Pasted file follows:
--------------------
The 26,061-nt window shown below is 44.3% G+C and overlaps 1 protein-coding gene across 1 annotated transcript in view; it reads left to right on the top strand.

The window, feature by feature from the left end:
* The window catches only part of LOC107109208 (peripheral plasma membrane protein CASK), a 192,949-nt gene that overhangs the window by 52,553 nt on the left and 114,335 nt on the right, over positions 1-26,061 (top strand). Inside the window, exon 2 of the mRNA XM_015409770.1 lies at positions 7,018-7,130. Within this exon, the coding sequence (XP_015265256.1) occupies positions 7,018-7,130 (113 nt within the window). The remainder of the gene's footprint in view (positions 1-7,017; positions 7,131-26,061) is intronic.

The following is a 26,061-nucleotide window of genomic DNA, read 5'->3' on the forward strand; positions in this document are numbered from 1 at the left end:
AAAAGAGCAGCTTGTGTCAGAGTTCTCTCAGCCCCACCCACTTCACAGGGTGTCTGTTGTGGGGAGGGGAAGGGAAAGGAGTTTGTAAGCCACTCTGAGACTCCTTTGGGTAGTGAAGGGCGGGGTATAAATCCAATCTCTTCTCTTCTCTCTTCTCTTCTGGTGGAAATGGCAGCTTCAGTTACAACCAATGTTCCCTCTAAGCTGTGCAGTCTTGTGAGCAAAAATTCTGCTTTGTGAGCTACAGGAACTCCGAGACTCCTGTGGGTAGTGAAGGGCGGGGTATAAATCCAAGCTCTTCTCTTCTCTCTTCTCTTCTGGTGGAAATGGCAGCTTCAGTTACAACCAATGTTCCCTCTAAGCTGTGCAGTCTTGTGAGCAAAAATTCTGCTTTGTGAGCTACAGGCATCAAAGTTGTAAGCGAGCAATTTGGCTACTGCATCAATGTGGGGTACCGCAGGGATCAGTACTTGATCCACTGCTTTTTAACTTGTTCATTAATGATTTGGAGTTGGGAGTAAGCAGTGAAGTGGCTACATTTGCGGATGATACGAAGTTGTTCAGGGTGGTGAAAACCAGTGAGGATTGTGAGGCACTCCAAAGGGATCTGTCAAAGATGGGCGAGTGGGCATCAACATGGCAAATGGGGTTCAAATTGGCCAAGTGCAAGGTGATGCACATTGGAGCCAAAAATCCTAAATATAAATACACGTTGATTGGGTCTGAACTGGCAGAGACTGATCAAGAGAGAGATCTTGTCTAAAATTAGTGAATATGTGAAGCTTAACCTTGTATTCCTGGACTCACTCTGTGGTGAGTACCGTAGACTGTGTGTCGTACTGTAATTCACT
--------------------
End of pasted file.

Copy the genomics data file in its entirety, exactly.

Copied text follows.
The 26,061-nt window shown below is 44.3% G+C and overlaps 1 protein-coding gene across 1 annotated transcript in view; it reads left to right on the top strand.

The window, feature by feature from the left end:
* The window catches only part of LOC107109208 (peripheral plasma membrane protein CASK), a 192,949-nt gene that overhangs the window by 52,553 nt on the left and 114,335 nt on the right, over positions 1-26,061 (top strand). Inside the window, exon 2 of the mRNA XM_015409770.1 lies at positions 7,018-7,130. Within this exon, the coding sequence (XP_015265256.1) occupies positions 7,018-7,130 (113 nt within the window). The remainder of the gene's footprint in view (positions 1-7,017; positions 7,131-26,061) is intronic.

The following is a 26,061-nucleotide window of genomic DNA, read 5'->3' on the forward strand; positions in this document are numbered from 1 at the left end:
AAAAGAGCAGCTTGTGTCAGAGTTCTCTCAGCCCCACCCACTTCACAGGGTGTCTGTTGTGGGGAGGGGAAGGGAAAGGAGTTTGTAAGCCACTCTGAGACTCCTTTGGGTAGTGAAGGGCGGGGTATAAATCCAATCTCTTCTCTTCTCTCTTCTCTTCTGGTGGAAATGGCAGCTTCAGTTACAACCAATGTTCCCTCTAAGCTGTGCAGTCTTGTGAGCAAAAATTCTGCTTTGTGAGCTACAGGAACTCCGAGACTCCTGTGGGTAGTGAAGGGCGGGGTATAAATCCAAGCTCTTCTCTTCTCTCTTCTCTTCTGGTGGAAATGGCAGCTTCAGTTACAACCAATGTTCCCTCTAAGCTGTGCAGTCTTGTGAGCAAAAATTCTGCTTTGTGAGCTACAGGCATCAAAGTTGTAAGCGAGCAATTTGGCTACTGCATCAATGTGGGGTACCGCAGGGATCAGTACTTGATCCACTGCTTTTTAACTTGTTCATTAATGATTTGGAGTTGGGAGTAAGCAGTGAAGTGGCTACATTTGCGGATGATACGAAGTTGTTCAGGGTGGTGAAAACCAGTGAGGATTGTGAGGCACTCCAAAGGGATCTGTCAAAGATGGGCGAGTGGGCATCAACATGGCAAATGGGGTTCAAATTGGCCAAGTGCAAGGTGATGCACATTGGAGCCAAAAATCCTAAATATAAATACACGTTGATTGGGTCTGAACTGGCAGAGACTGATCAAGAGAGAGATCTTGTCTAAAATTAGTGAATATGTGAAGCTTAACCTTGTATTCCTGGACTCACTCTGTGGTGAGTACCGTAGACTGTGTGTCGTACTGTAATTCACT